Etiquette

Gift for a couple with no registry?

We have a wedding next month, and they couple is not registered.  They have already suggested on social media that they would like cash gifts, thus why they have not registered for anything. (In all fairness, they are older and live together, which is why they claimed they did not register for anything.) 

I feel their actions of asking for money is beyond tacky and rude.  I really do NOT want to give them money, and was wondering what a good alternate would be?  Any suggestions?
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Re: Gift for a couple with no registry?

  • OliveOilsMomOliveOilsMom South Jersey
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    We have a wedding next month, and they couple is not registered.  They have already suggested on social media that they would like cash gifts, thus why they have not registered for anything. (In all fairness, they are older and live together, which is why they claimed they did not register for anything.) 

    I feel their actions of asking for money is beyond tacky and rude.  I really do NOT want to give them money, and was wondering what a good alternate would be?  Any suggestions?
    How have they suggested cash gifts?  Did they come out and say we want cash.  Or did they say, we haven't registered but are saving up for our honeymoon.  The first way is tacky and the second is acceptable.  People who don't want physical gifts usually do not register.

    If you absolutely do not want to give cash, then simply pick out a gift for them that you think they will like.
  • They said they prefer non gift gifts.  And that they welcome full envelopes.  And they were not joking around.
  • If you want to go with a physical gift, a nice picture frame or send them a gift box/basket from someplace like Harry & David.  If they are going on a honeymoon immediately after, you may want to refrain from picking highly perishable items or just make sure it's sent in the couple weeks leading up to the wedding or after they get back from their honeymoon. 

    Otherwise, get them a gift certificate to a decent restaurant in their vicinity.
  • lyndausvi said:
    no one is required to registry.   At some point when people keep harping on your what to give you, money is an acceptable answer.

    Seriously, what is an acceptable answer to "what do you want as a gift?" Nothing is good, but not always "acceptable' as people feel the need to give a gift.

    If they have not registered then you either give money or find a gift on your own they would appreciate.   

    NO BIG DEAL.
    I agree you don't have to register, and if someone keeps asking you, it's ok to say "we'd really like some money for our ____"  But I took it that they were advertising that they wanted money.  THAT would not be ok.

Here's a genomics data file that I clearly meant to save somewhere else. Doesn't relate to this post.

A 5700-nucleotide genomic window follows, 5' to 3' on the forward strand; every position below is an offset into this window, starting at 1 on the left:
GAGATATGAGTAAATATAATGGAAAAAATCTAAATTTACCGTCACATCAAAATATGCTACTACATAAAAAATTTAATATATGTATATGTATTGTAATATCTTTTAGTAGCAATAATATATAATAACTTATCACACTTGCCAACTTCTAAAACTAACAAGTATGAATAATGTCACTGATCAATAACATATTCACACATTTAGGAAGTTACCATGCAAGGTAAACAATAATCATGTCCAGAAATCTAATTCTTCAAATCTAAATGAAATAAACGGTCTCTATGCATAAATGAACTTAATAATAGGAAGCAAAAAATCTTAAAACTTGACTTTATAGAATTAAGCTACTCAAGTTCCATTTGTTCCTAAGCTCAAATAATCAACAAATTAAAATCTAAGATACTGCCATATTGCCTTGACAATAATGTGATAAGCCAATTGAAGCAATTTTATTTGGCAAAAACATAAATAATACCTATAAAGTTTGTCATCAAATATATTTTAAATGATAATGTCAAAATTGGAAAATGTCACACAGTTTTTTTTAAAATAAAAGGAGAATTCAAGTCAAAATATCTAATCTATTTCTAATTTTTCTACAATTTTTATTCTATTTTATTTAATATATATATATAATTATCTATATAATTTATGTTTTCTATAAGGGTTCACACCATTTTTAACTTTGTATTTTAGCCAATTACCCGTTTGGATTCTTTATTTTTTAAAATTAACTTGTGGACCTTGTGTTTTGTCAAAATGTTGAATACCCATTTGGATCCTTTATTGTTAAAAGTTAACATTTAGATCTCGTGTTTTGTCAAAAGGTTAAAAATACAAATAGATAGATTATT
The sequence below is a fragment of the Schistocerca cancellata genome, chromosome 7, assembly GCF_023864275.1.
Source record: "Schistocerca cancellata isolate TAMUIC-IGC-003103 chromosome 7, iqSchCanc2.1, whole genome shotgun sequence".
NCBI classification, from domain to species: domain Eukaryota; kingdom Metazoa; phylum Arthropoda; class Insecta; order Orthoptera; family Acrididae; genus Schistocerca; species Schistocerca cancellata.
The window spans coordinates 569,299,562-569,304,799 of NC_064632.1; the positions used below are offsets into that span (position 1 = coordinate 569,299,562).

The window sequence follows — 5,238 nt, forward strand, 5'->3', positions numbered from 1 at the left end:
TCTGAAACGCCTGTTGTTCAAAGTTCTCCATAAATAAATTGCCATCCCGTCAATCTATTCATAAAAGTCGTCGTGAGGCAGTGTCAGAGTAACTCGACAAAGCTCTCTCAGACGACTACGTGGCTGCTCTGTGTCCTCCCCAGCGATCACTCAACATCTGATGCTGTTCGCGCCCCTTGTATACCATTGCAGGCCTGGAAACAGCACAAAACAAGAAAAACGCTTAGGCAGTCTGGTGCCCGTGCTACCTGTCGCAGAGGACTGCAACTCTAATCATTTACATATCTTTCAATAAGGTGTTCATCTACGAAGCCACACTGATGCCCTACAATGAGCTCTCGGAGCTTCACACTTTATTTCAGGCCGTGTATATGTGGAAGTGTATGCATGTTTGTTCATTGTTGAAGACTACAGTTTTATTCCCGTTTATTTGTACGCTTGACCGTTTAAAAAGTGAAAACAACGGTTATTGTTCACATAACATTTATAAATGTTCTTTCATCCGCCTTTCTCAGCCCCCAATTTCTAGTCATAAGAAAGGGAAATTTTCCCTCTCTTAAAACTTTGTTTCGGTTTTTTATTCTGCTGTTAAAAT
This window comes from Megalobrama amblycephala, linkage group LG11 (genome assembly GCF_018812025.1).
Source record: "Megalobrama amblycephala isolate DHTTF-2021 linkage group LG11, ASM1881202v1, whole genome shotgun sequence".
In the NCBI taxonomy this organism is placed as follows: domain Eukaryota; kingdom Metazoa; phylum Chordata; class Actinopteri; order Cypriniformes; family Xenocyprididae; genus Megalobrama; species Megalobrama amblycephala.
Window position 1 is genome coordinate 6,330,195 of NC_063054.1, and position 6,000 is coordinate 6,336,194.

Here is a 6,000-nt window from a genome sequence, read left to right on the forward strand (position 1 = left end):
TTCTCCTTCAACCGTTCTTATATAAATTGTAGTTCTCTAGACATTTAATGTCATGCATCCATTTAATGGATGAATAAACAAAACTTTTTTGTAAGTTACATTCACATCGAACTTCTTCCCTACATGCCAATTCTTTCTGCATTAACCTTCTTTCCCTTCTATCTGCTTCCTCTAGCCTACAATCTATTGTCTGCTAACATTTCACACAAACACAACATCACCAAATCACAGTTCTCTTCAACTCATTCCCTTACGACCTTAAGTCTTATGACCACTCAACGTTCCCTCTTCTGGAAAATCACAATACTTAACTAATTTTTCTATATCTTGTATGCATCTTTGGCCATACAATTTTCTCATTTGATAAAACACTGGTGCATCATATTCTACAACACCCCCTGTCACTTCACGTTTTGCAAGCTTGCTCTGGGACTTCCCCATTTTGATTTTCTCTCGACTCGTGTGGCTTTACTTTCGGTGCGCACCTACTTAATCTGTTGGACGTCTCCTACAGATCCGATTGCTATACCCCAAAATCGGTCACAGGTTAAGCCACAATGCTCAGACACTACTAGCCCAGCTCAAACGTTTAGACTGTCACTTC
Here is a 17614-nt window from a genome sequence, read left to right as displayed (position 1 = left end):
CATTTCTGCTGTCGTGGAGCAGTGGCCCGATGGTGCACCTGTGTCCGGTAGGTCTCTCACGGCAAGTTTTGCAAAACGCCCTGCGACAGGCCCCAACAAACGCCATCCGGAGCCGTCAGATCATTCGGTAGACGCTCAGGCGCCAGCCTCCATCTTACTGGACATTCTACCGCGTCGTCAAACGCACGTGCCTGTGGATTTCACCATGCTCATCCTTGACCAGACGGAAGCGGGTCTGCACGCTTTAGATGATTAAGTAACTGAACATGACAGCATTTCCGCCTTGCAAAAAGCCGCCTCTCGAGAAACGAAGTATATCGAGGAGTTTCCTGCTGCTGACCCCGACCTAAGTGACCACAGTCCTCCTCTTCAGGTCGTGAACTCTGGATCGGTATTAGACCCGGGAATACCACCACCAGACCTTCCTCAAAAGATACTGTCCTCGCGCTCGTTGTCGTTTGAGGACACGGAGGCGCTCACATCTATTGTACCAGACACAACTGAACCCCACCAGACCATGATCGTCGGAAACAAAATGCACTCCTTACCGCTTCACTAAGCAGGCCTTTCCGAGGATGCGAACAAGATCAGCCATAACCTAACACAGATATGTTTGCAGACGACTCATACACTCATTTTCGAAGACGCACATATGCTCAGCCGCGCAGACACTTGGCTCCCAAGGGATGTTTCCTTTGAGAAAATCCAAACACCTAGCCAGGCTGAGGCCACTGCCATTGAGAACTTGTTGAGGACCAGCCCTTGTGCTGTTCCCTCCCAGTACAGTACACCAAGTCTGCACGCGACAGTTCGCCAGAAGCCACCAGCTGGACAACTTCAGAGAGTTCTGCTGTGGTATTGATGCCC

SaveSave
    OliveOilsMom[Deleted User]SP29
  • I'd just write them a check. A slightly smaller one than usual.
  • MobKazMobKaz Chicago suburbs
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    They said they prefer non gift gifts.  And that they welcome full envelopes.  And they were not joking around.
    And with that, they would get a physical gift from me and I live in an area where cash gifts are standard.
    Full envelopes?  I'd buy a stationary set with jumbo envelopes, or perhaps one of those "cards for the year" packages.  Those are full of envelopes.
    OliveOilsMom[Deleted User]TheDeathLlama
  • photokittyphotokitty where I want to be
    Moderator Tenth Anniversary 5000 Comments 500 Love Its
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    Did you ask them on social media or did they just post that, unprompted, for the world, or at least their friend list, to see?
    :kiss: ~xoxo~ :kiss:

  • Jen4948Jen4948 Houston
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    Give them an envelope with a nice greeting card.
    adk19
  • I don't understand why people get upset when people don't register. I'm 40 years old and have been on my own since I joined the Army after high school. I bought my own house and furnished it long before I met FI. We don't NEED anything. And, to be honest, we don't have the room for more stuff.

    I almost always give money or a gift card to wherever the couple is registered (if they do choose to register). It's easier for me to carry and the bride and groom (or designated person) aren't having to haul a bunch of gifts. Just my two cents.

    snowywinter
  • I missed the "full envelopes" part. My bad. Thanks for pointing that out!
  • Jen4948Jen4948 Houston
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    fyrchk said: